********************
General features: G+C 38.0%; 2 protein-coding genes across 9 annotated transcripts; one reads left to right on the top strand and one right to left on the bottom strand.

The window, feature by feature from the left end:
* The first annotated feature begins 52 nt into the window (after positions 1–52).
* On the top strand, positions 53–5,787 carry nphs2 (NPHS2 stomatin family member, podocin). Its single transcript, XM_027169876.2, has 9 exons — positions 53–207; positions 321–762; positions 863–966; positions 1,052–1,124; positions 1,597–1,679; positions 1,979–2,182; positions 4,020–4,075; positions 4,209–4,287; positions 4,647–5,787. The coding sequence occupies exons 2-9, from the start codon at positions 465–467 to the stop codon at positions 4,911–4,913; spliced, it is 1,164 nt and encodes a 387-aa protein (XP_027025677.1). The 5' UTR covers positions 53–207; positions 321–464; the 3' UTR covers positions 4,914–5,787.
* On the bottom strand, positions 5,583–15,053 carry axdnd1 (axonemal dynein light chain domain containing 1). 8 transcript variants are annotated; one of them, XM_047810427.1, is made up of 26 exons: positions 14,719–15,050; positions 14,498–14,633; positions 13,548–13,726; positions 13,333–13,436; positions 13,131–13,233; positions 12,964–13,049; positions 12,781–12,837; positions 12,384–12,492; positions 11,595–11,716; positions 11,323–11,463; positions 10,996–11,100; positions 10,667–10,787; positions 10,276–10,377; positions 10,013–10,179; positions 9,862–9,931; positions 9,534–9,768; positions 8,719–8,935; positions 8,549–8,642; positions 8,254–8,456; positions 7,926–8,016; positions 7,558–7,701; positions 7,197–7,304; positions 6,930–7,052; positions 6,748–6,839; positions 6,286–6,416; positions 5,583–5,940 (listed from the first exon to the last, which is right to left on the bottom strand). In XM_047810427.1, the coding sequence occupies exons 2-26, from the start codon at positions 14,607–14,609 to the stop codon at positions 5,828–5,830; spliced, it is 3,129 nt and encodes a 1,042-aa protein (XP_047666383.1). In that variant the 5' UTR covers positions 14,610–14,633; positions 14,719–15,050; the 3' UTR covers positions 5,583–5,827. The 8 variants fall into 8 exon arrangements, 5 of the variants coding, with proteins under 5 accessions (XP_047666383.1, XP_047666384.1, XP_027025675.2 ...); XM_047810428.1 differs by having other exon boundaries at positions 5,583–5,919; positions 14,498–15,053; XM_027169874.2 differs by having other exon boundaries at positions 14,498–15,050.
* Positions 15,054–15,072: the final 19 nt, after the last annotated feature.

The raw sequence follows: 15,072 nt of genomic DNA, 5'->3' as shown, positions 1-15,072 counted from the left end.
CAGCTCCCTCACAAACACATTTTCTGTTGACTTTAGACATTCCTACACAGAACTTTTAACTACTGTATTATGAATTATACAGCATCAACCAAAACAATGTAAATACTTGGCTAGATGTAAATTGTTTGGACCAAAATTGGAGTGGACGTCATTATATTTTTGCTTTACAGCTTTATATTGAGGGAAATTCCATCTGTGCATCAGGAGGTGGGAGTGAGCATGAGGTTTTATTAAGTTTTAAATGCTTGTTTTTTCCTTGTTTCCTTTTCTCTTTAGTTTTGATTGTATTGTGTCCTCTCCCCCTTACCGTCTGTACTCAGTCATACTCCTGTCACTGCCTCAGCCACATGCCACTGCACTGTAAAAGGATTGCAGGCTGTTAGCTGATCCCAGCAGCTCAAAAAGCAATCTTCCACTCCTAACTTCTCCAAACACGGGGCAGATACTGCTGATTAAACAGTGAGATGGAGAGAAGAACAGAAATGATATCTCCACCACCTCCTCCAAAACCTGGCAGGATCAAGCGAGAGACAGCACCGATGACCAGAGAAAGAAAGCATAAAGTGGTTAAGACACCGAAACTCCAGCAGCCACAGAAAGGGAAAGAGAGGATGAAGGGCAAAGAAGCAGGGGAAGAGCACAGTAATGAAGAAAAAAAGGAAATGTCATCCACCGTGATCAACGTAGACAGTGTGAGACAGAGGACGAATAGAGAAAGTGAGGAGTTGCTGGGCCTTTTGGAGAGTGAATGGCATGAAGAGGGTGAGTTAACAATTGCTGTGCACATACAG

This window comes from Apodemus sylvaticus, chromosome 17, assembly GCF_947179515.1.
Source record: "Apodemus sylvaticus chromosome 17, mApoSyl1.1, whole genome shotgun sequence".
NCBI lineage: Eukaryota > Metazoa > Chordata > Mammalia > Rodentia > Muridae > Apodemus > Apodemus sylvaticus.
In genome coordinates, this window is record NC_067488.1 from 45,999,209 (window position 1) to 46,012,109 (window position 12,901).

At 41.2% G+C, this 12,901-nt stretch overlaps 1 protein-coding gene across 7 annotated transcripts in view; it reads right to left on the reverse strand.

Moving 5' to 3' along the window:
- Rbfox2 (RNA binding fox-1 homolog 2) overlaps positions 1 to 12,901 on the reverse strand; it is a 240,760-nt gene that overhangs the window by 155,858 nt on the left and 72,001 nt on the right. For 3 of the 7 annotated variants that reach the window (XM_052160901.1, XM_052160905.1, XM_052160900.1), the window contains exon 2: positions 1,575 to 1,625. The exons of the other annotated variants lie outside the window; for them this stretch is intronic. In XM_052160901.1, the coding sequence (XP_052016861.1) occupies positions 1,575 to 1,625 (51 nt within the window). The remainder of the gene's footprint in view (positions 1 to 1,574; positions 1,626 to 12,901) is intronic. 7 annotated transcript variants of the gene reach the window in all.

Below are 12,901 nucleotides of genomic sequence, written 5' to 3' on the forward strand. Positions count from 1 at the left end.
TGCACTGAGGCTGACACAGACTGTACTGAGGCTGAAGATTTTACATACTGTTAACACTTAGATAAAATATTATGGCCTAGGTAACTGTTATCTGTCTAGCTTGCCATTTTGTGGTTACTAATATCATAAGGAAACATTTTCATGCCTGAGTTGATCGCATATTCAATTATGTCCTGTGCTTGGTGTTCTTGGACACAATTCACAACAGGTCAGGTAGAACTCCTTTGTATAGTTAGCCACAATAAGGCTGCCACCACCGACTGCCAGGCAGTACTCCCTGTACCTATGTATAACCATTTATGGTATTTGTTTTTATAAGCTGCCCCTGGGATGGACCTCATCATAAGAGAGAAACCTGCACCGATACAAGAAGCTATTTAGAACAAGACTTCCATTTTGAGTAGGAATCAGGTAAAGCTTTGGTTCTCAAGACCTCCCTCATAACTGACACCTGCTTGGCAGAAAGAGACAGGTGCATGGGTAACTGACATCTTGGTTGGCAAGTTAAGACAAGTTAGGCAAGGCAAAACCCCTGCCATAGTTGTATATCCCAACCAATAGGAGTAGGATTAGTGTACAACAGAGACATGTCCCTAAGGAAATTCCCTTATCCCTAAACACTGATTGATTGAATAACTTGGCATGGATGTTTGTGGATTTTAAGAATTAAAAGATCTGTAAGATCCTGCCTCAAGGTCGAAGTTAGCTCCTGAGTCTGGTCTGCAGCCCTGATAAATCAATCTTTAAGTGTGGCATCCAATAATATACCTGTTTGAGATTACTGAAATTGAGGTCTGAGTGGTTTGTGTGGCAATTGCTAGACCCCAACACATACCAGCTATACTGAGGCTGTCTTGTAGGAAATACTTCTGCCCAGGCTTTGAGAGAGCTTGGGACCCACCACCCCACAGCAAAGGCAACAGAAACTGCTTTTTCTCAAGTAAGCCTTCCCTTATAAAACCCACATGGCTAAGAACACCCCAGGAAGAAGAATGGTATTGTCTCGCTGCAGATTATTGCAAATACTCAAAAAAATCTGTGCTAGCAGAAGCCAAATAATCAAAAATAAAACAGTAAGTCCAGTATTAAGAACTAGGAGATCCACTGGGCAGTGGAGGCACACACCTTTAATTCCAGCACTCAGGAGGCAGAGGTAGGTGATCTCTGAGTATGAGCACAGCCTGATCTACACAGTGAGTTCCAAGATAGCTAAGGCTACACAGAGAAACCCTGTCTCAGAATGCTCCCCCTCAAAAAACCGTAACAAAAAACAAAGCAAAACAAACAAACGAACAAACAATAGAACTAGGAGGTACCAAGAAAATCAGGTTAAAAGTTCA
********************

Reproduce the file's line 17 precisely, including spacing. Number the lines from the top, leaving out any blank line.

TGCACTGAGGCTGACACAGACTGTACTGAGGCTGAAGATTTTACATACTGTTAACACTTAGATAAAATATTATGGCCTAGGTAACTGTTATCTGTCTAGCTTGCCATTTTGTGGTTACTAATATCATAAGGAAACATTTTCATGCCTGAGTTGATCGCATATTCAATTATGTCCTGTGCTTGGTGTTCTTGGACACAATTCACAACAGGTCAGGTAGAACTCCTTTGTATAGTTAGCCACAATAAGGCTGCCACCACCGACTGCCAGGCAGTACTCCCTGTACCTATGTATAACCATTTATGGTATTTGTTTTTATAAGCTGCCCCTGGGATGGACCTCATCATAAGAGAGAAACCTGCACCGATACAAGAAGCTATTTAGAACAAGACTTCCATTTTGAGTAGGAATCAGGTAAAGCTTTGGTTCTCAAGACCTCCCTCATAACTGACACCTGCTTGGCAGAAAGAGACAGGTGCATGGGTAACTGACATCTTGGTTGGCAAGTTAAGACAAGTTAGGCAAGGCAAAACCCCTGCCATAGTTGTATATCCCAACCAATAGGAGTAGGATTAGTGTACAACAGAGACATGTCCCTAAGGAAATTCCCTTATCCCTAAACACTGATTGATTGAATAACTTGGCATGGATGTTTGTGGATTTTAAGAATTAAAAGATCTGTAAGATCCTGCCTCAAGGTCGAAGTTAGCTCCTGAGTCTGGTCTGCAGCCCTGATAAATCAATCTTTAAGTGTGGCATCCAATAATATACCTGTTTGAGATTACTGAAATTGAGGTCTGAGTGGTTTGTGTGGCAATTGCTAGACCCCAACACATACCAGCTATACTGAGGCTGTCTTGTAGGAAATACTTCTGCCCAGGCTTTGAGAGAGCTTGGGACCCACCACCCCACAGCAAAGGCAACAGAAACTGCTTTTTCTCAAGTAAGCCTTCCCTTATAAAACCCACATGGCTAAGAACACCCCAGGAAGAAGAATGGTATTGTCTCGCTGCAGATTATTGCAAATACTCAAAAAAATCTGTGCTAGCAGAAGCCAAATAATCAAAAATAAAACAGTAAGTCCAGTATTAAGAACTAGGAGATCCACTGGGCAGTGGAGGCACACACCTTTAATTCCAGCACTCAGGAGGCAGAGGTAGGTGATCTCTGAGTATGAGCACAGCCTGATCTACACAGTGAGTTCCAAGATAGCTAAGGCTACACAGAGAAACCCTGTCTCAGAATGCTCCCCCTCAAAAAACCGTAACAAAAAACAAAGCAAAACAAACAAACGAACAAACAATAGAACTAGGAGGTACCAAGAAAATCAGGTTAAAAGTTCA